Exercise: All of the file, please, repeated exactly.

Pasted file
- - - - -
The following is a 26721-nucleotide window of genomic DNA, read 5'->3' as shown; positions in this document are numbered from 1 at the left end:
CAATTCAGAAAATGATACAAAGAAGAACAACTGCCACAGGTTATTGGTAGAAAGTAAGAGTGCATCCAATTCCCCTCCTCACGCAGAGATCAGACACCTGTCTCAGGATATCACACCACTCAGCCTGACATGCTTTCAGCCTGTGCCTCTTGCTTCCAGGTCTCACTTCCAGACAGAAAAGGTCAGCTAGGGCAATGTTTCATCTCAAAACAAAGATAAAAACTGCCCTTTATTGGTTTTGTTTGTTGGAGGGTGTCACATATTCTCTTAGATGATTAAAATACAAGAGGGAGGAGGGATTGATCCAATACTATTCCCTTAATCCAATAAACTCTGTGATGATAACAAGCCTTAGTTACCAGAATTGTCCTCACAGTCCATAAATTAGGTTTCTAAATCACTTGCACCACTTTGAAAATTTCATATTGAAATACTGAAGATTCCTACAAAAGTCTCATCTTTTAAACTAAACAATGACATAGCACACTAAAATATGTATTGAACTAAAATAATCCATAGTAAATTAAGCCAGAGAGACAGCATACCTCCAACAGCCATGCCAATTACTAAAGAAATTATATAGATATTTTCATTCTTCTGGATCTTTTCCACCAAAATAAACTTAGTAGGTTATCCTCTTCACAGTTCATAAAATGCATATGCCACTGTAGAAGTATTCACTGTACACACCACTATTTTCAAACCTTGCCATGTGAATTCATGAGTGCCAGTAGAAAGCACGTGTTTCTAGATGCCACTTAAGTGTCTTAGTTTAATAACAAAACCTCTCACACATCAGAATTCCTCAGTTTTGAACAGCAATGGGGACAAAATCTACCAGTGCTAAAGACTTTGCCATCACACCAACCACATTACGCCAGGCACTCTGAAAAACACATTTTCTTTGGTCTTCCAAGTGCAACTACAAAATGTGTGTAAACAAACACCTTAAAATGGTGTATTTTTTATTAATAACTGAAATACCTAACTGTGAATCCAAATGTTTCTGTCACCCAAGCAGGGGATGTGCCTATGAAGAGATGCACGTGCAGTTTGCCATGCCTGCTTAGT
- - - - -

The following is a 26721-nucleotide window of genomic DNA, read 5'->3' as shown; positions in this document are numbered from 1 at the left end:
CAATTCAGAAAATGATACAAAGAAGAACAACTGCCACAGGTTATTGGTAGAAAGTAAGAGTGCATCCAATTCCCCTCCTCACGCAGAGATCAGACACCTGTCTCAGGATATCACACCACTCAGCCTGACATGCTTTCAGCCTGTGCCTCTTGCTTCCAGGTCTCACTTCCAGACAGAAAAGGTCAGCTAGGGCAATGTTTCATCTCAAAACAAAGATAAAAACTGCCCTTTATTGGTTTTGTTTGTTGGAGGGTGTCACATATTCTCTTAGATGATTAAAATACAAGAGGGAGGAGGGATTGATCCAATACTATTCCCTTAATCCAATAAACTCTGTGATGATAACAAGCCTTAGTTACCAGAATTGTCCTCACAGTCCATAAATTAGGTTTCTAAATCACTTGCACCACTTTGAAAATTTCATATTGAAATACTGAAGATTCCTACAAAAGTCTCATCTTTTAAACTAAACAATGACATAGCACACTAAAATATGTATTGAACTAAAATAATCCATAGTAAATTAAGCCAGAGAGACAGCATACCTCCAACAGCCATGCCAATTACTAAAGAAATTATATAGATATTTTCATTCTTCTGGATCTTTTCCACCAAAATAAACTTAGTAGGTTATCCTCTTCACAGTTCATAAAATGCATATGCCACTGTAGAAGTATTCACTGTACACACCACTATTTTCAAACCTTGCCATGTGAATTCATGAGTGCCAGTAGAAAGCACGTGTTTCTAGATGCCACTTAAGTGTCTTAGTTTAATAACAAAACCTCTCACACATCAGAATTCCTCAGTTTTGAACAGCAATGGGGACAAAATCTACCAGTGCTAAAGACTTTGCCATCACACCAACCACATTACGCCAGGCACTCTGAAAAACACATTTTCTTTGGTCTTCCAAGTGCAACTACAAAATGTGTGTAAACAAACACCTTAAAATGGTGTATTTTTTATTAATAACTGAAATACCTAACTGTGAATCCAAATGTTTCTGTCACCCAAGCAGGGGATGTGCCTATGAAGAGATGCACGTGCAGTTTGCCATGCCTGCTTAGT